Spatiotemporal analysis of programmed cell death during mouse cardiac septation

Authors

  • Pundrique R. Sharma,

    1. Neural Development Unit, Institute of Child Health, University College London, London, United Kingdom
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  • Robert H. Anderson,

    1. Cardiac Unit, Institute of Child Health, University College London, London, United Kingdom
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  • Andrew J. Copp,

    1. Neural Development Unit, Institute of Child Health, University College London, London, United Kingdom
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  • Deborah J. Henderson

    Corresponding author
    1. Institute of Human Genetics, University of Newcastle Upon Tyne, International Centre for Life, Newcastle Upon Tyne, United Kingdom
    • Institute of Human Genetics, University of Newcastle Upon Tyne, International Centre for Life, Central Parkway, Newcastle Upon Tyne, NE1 3BZ, United Kingdom
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Abstract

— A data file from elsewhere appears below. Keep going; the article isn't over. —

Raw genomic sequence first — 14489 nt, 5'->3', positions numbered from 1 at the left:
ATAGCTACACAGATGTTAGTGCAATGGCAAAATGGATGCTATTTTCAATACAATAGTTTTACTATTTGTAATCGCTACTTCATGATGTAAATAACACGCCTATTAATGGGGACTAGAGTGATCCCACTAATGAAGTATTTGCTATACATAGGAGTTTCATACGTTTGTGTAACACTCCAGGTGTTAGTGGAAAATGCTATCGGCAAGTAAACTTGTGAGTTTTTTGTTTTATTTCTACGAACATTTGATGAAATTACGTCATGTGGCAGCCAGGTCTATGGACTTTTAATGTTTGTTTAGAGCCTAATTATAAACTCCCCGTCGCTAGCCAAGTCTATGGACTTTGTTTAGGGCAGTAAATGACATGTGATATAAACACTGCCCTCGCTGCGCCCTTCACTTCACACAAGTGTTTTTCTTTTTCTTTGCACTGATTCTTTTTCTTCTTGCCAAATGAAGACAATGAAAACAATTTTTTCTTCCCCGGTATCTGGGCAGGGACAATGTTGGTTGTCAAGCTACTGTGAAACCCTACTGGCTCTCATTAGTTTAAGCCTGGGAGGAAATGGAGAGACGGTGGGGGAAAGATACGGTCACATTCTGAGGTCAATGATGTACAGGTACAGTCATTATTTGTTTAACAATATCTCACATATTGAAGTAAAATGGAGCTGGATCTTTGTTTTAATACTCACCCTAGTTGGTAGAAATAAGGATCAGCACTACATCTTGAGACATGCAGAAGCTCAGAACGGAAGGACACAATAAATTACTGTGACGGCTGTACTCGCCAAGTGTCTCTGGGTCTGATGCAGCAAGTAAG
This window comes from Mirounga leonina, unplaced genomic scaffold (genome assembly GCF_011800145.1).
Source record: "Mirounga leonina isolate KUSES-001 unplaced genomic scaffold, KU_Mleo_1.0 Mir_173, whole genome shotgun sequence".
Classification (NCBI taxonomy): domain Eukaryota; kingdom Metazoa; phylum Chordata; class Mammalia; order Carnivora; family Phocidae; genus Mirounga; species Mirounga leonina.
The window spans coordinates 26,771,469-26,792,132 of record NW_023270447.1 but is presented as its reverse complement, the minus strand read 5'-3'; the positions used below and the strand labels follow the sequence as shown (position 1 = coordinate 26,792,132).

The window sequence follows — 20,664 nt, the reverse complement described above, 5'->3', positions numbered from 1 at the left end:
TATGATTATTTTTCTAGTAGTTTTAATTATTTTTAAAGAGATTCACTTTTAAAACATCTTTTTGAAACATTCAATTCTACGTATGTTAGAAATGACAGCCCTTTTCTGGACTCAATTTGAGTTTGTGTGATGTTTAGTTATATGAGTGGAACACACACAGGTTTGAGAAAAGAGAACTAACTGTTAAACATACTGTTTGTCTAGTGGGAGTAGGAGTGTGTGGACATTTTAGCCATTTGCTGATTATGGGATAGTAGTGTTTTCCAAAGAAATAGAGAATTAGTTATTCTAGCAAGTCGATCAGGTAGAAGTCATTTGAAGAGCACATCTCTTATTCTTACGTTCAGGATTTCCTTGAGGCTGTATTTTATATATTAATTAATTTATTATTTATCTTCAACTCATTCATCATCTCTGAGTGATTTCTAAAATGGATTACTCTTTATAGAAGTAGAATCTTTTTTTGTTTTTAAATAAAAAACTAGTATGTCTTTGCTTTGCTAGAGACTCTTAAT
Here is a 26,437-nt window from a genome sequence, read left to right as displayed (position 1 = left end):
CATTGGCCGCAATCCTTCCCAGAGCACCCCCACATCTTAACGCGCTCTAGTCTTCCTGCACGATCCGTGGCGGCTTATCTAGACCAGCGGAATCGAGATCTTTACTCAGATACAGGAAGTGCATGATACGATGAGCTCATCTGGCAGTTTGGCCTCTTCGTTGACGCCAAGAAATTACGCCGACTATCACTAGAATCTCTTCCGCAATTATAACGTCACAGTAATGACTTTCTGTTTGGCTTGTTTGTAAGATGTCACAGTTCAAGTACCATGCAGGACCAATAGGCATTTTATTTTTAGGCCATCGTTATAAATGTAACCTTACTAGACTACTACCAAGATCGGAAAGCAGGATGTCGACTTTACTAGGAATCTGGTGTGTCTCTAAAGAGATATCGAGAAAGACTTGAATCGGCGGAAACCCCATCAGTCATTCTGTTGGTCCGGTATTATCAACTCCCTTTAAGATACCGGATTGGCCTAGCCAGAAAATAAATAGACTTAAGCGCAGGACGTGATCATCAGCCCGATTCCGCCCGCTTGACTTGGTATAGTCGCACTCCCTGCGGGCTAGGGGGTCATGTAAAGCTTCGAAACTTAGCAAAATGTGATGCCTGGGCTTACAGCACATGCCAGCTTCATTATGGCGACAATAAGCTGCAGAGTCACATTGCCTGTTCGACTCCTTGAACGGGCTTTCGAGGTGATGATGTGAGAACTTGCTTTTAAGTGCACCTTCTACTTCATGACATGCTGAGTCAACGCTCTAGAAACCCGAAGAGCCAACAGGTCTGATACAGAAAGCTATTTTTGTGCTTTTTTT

Cell death is thought to play an important role in mammalian cardiogenesis, although a precise map of its distribution during the crucial period of cardiac septation has so far been lacking. In this study, the spatiotemporal distribution of programmed cell death (PCD) during mouse cardiac septation is described between embryonic days 10.5 and 13.5. Two types of foci of cell death can be demonstrated in the developing heart. Those with high-intensity, with a PCD index greater than 1%, are clearly visible on individual TUNEL-assayed sections. Low-intensity foci, with a PCD index of less than 1%, become visible only following summation of data. High-intensity foci occur exclusively within the endocardial cushions of the outflow tract and atrioventricular region, appearing at the 52–54 somite stage (late E11.5), concomitant with the formation of the central mesenchymal mass. Low-intensity foci are present throughout the period of cardiac development from E10.5 to E13.5 and are frequently localized to regions of septation, such as the muscular ventricular septum and the mesenchymal cap of the primary atrial septum. Expression of Fas and FasL corresponds to these low-intensity foci, but not those with high-intensity, suggesting that activation of this death receptor may be specifically involved in molecular control of the low-intensity foci. Anat Rec Part A 277A:355–369, 2004. © 2004 Wiley-Liss, Inc.

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